Isn’t it strange how it sometimes takes a national emergency to get us to do the things we’ve always intended to do, but never quite got around to? Writing a will is one of those items languishing on many people’s To Do lists. (How else do you explain the fact that, according to AARP, roughly 40 percent of baby boomers still don’t have a will?) But according to a recent article on the NextAvenue website, perhaps the daily cascade of scary statistics surrounding the coronavirus will cause some people to finally stop procrastinating.
You can read the NextAvenue article here. And as you do, if you’re ready to get your legal affairs in order, bear in mind that, through our partnership with LifePoint Law, AgingOptions has the perfect solution. Read on and we’ll explain.
Dying Without a Will: The Coronavirus Reminds Us of Life’s Brevity
The NextAvenue article was written by Texas estate planning attorney Brad Wiewel. “Until now,” he writes, “you may have viewed writing a will as something you’d get around to doing someday. But because of the vicious coronavirus, it’s time to treat writing a will as something every bit as important as washing your hands and using hand sanitizer, considering the potential consequences of not doing those things. The pandemic is telling us: You need a will now more than ever.”
Most people know that they should have a will, but many don’t know what a will is and how it works, says the online legal encyclopedia at Nolo.com. “A will, sometimes called a ‘last will and testament,’ is a document that states your final wishes. It is read by a county court after your death, and the court makes sure that your final wishes are carried out.” Attorney Wiewel writing in NextAvenue explains it simply. “Writing a will lets you decide who will inherit your assets when you die and, if you have minor children (ones younger than 18 in most states), who will raise them if you die and their other parent is deceased.”
Dying Without a Will Can Often Bring Unnecessary Pain to Those You Love
But major problems can arise if you procrastinate too long. “If you die without a will,” says the article, “the state you’ve lived in will make these very important decisions for you. And by essentially creating a default will for you, what your state decides may in no way reflect your wishes.” Here at AgingOptions we’ve seen far too many examples of the pain caused when a loved one fails to prepare properly. “It could create conflict within your family and cause economic hardships for the loved ones you leave behind. Also, none of your assets will go to any charities you care about.”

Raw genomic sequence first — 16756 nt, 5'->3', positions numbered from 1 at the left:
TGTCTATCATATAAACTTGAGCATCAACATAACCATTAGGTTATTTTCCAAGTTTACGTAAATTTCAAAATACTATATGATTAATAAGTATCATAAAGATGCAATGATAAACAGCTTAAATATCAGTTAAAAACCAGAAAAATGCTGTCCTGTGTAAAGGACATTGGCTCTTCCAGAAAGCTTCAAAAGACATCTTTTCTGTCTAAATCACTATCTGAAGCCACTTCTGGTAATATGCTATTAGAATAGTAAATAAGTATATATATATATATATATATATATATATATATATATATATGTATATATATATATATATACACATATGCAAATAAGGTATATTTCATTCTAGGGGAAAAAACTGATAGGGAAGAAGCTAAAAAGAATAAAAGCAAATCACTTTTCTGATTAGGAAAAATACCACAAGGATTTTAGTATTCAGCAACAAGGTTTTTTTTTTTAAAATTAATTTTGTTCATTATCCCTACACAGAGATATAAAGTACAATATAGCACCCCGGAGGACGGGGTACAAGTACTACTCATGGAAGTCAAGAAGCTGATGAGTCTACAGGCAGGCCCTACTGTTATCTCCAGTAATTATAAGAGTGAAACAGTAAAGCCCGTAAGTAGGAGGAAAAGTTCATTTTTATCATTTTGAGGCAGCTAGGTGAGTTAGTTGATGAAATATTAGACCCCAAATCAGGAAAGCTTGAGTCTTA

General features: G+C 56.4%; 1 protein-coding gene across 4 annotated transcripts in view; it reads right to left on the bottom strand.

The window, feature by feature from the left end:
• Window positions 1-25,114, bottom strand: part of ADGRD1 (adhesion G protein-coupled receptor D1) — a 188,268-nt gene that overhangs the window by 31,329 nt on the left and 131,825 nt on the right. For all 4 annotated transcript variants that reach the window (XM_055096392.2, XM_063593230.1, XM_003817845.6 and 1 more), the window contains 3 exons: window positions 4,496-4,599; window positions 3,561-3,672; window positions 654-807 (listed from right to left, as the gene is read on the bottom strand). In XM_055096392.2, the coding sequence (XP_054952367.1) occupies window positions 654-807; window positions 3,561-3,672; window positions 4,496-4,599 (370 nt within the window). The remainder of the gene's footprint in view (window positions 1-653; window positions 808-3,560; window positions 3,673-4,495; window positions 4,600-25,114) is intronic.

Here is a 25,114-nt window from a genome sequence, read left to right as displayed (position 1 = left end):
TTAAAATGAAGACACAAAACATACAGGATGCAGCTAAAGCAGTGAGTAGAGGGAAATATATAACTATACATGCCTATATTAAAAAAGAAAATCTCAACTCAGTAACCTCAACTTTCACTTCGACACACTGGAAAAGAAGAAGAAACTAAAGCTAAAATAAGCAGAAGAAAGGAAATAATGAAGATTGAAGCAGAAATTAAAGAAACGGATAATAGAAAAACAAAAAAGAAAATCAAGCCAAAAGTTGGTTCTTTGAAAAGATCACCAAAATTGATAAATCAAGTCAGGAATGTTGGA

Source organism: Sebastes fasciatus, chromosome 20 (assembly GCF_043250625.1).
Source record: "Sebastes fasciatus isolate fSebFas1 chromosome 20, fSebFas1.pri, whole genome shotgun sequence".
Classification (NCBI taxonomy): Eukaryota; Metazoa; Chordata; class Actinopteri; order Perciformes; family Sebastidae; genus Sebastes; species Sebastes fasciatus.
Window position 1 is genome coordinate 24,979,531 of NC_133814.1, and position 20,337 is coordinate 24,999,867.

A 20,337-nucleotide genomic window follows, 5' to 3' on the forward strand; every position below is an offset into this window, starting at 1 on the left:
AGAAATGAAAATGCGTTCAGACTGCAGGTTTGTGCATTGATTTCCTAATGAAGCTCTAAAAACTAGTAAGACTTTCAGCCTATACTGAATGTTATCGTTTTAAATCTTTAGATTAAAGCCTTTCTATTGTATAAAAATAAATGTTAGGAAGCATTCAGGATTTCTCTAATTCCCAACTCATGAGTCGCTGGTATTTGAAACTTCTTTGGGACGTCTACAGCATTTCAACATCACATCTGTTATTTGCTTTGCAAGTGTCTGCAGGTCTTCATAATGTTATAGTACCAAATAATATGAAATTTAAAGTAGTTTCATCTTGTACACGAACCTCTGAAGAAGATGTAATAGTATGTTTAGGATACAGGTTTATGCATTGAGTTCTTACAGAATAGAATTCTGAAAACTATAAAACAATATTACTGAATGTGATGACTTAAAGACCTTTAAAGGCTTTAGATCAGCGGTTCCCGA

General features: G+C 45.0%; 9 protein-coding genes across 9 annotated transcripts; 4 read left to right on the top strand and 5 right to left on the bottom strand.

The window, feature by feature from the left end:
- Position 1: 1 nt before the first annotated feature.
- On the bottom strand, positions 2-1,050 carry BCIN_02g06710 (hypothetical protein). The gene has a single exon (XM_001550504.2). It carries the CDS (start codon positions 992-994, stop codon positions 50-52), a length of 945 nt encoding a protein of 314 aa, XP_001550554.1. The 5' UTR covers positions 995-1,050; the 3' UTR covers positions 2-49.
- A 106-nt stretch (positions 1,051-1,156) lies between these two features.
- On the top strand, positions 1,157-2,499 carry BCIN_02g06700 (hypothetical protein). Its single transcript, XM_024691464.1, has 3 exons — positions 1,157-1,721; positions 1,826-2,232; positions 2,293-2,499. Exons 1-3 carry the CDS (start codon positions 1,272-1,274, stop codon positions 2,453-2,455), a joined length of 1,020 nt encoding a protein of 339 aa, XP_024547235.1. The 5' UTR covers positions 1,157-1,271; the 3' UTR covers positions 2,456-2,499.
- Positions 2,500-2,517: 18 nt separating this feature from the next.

On top of all that, as Wiewel reminds us, by forcing your estate into the courts, you’ll leave your heirs saddled with expensive and complex legal proceedings. Besides the headaches and conflicts court cases can cause, there are legal fees which your estate will be required to pay.
Dying Without a Will: What Can Go Wrong? A Few Hair-Raising Examples
Here are a few examples from NextAvenue of the problems dying without a will may create:
- “If you are married and have children from a prior relationship, the bulk of your estate may wind up going to them rather than your spouse,” Wiewel writes. “Not only could this be financially devastating for your husband or wife, it could mean he or she will need to deal with stepchildren (or your former spouse if your kids are minors) just to receive some of your assets.”
- “If you are single and die without a will, your assets might end up going first to your parents or your siblings if your parents predeceased you. This could happen even if you didn’t get along with them.”
- “If you die and had an unmarried partner, your lack of a will may well leave him or her in an extremely difficult position, especially if your partner had been financially dependent on you. This is because, when it comes to estates, state laws don’t recognize unmarried partners, only biological family members. Consequently, your partner could get evicted from the home the two of you shared if you were the sole owner.”
Two Important Retirement-Planning Announcements from AgingOptions
The NextAvenue article ends with this important reminder: “Life is extremely fragile right now, and the consequences of dying without a will have never been more profound.” So, are you ready to take the important step of preparing a will and other essential legal documents? As Wiewel acknowledges, these are highly unusual times. “Working with an attorney will be more complicated if you aren’t leaving your home or letting anyone in due to the pandemic,” he says.
At AgingOptions our chief desire is to help you prepare for the kind of retirement you’ve always dreamed of having. Toward that end, we want to share two important announcements that are designed to facilitate your LifePlanning process even during this period when most of us are required to avoid gathering in groups.
Our first announcement relates directly to the NextAvenue article. In cooperation with our partners at LifePoint Law, we are excited to launch a ground-breaking new service called the LifePoint Law Emergency Legal Kit. Without leaving your home, you can now consult with a LifePoint Law attorney who will work with you to prepare and sign a complete set of vitally important legal documents including both Financial and Healthcare Powers of Attorney, a Living Will/Advance Directive, a Will or Trust, and much more. Click on the link or call us at AgingOptions and we’ll explain this excellent service to you.
Second, Rajiv Nagaich has scheduled several of his popular, free LifePlanning Seminars in the form of webinars that you can watch conveniently at home. Simply visit our Events Page and register for the webinar of your choice.
Reliable information and proper preparation have never been more important – and that’s our promise to you at AgingOptions and LifePoint Law. Age on!
(originally reported at www.nextavenue.org)